On Saturday we made our annual trip to The Supreme Cat Show at the NEC in Birmingham. It is notoriously a fantastic show and this year didn’t disappoint! We had a great day and it was lovely to hear so many nice comments about our products from Cleo customers. With winter upon us many people took the opportunity to purchase one of our Radiator Beds with our new Small Radiator Bed attracting a lot of interest.
That is it for 2014 with regards to shows. We have had great fun exhibiting at the various shows this year and we look forward to more shows in 2015.
We recently received some upsetting news about a kitten that sadly died after chewing on a lily that was on display in the home. Whilst they are attractive flowers to have on show, it is imperative to remember that all parts of the lily are toxic to cats. A small nibble on a leaf or a lick of pollen can be enough to cause fatal kidney failure.
Although events like this cause a great deal of concern, it is important to note that such occurrences are rare as cats are generally pernickety about what they will eat. However, it is still strongly recommended that you take the necessary precautionary action and remove all hazardous plants from your household, particularly if you have a kitten or an indoor cat as they are most likely to come into contact with any indoor plants. It isn’t just lilies that are hazardous for cats; the International Cat Care website contains a comprehensive list of hazardous household plants. It is strongly advised that you read this list to check that your home is safe.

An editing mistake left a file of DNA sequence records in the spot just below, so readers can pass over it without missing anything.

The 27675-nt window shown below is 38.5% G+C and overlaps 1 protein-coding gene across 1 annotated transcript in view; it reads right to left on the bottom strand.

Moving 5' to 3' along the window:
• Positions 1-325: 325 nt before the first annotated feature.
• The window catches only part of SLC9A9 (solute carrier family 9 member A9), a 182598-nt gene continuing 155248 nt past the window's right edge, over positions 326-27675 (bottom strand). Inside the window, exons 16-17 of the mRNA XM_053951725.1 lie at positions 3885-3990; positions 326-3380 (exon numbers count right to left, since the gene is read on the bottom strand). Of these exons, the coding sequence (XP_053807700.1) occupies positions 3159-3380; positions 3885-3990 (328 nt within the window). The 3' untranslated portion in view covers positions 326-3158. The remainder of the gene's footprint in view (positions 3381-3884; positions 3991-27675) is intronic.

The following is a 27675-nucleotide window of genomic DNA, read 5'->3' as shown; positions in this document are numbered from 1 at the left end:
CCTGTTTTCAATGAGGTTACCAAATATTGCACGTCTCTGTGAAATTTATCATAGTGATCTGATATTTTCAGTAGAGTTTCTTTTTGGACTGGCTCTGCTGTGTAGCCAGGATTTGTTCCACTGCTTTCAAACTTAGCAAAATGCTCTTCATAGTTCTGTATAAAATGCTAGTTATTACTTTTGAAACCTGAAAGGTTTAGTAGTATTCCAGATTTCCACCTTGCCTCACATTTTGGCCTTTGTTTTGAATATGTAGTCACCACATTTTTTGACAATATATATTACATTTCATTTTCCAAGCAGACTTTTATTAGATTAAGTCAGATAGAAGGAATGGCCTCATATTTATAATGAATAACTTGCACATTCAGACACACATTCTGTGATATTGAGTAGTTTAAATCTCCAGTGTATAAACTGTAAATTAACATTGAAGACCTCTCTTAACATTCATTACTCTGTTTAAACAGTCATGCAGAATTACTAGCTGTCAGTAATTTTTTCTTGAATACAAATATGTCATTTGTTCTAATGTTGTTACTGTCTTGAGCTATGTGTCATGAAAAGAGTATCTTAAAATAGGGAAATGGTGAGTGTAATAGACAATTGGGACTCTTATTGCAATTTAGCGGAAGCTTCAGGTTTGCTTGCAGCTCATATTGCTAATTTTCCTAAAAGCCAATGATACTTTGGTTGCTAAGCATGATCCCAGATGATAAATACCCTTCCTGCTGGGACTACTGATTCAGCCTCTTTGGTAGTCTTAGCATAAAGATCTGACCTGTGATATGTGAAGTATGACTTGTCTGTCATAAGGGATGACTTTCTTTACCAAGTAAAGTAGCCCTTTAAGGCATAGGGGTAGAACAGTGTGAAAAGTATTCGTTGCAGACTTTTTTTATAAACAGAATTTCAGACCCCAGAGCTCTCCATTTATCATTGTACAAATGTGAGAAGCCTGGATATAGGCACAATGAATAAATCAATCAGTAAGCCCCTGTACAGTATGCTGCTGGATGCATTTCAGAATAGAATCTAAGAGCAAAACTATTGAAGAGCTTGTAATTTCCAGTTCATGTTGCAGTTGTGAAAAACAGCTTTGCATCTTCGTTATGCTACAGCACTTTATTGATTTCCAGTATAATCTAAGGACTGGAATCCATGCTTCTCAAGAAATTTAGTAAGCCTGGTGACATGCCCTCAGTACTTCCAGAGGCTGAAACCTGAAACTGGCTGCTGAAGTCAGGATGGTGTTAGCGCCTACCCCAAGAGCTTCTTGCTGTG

If you suspect that your cat has been poisoned you should contact your vet immediately. Signs to watch out for include; repeated vomiting, severe diarrhoea, signs of excessive irritation of the throat, skin or mouth, or if you cat suddenly collapses. If you see your cat eating something which you suspect is poisonous then take them to your vet immediately, ideally with as much information regarding the plant as possible (a label from the plant would be ideal). DO NOT encourage the cat to vomit.
This time of year the night skies are usually lit up with fireworks and whilst they provide excellent entertainment for adults they can be distressing for your cats.
It is important that you take extra measures at this time of year to ensure your cat is safe and calm. It is strongly advised that you keep your cat safely indoors with all doors, cat flaps and windows locked and curtains closed. Make sure your cat has access to their bed, usual sleeping spot or hideaway, where they can retreat to and feel safe and comfortable. My cat usually sleeps on our bed but can often be found hidden underneath the bed at this time of year as she finds it more calming under there. So we make sure the area is free from clutter and easily accessible for her.
With your cat safely inside make sure they have access to a litter tray. Help to try and mask any loud bangs and noises from outside by turning the TV up or playing soothing music. Finally, make sure you stay calm and act normally. Cats who are distressed prefer to be left alone and not fussed over.